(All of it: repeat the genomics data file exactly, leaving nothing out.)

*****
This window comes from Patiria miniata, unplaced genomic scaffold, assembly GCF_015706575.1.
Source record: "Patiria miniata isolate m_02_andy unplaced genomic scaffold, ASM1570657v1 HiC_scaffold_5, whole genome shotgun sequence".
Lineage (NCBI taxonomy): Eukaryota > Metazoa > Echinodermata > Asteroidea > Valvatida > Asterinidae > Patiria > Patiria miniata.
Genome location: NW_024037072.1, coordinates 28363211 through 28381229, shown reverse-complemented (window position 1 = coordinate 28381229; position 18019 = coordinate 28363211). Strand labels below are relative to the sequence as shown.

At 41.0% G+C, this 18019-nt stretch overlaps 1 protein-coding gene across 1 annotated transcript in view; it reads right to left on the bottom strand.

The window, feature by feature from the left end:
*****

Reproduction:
This window comes from Patiria miniata, unplaced genomic scaffold, assembly GCF_015706575.1.
Source record: "Patiria miniata isolate m_02_andy unplaced genomic scaffold, ASM1570657v1 HiC_scaffold_5, whole genome shotgun sequence".
Lineage (NCBI taxonomy): Eukaryota > Metazoa > Echinodermata > Asteroidea > Valvatida > Asterinidae > Patiria > Patiria miniata.
Genome location: NW_024037072.1, coordinates 28363211 through 28381229, shown reverse-complemented (window position 1 = coordinate 28381229; position 18019 = coordinate 28363211). Strand labels below are relative to the sequence as shown.

At 41.0% G+C, this 18019-nt stretch overlaps 1 protein-coding gene across 1 annotated transcript in view; it reads right to left on the bottom strand.

The window, feature by feature from the left end: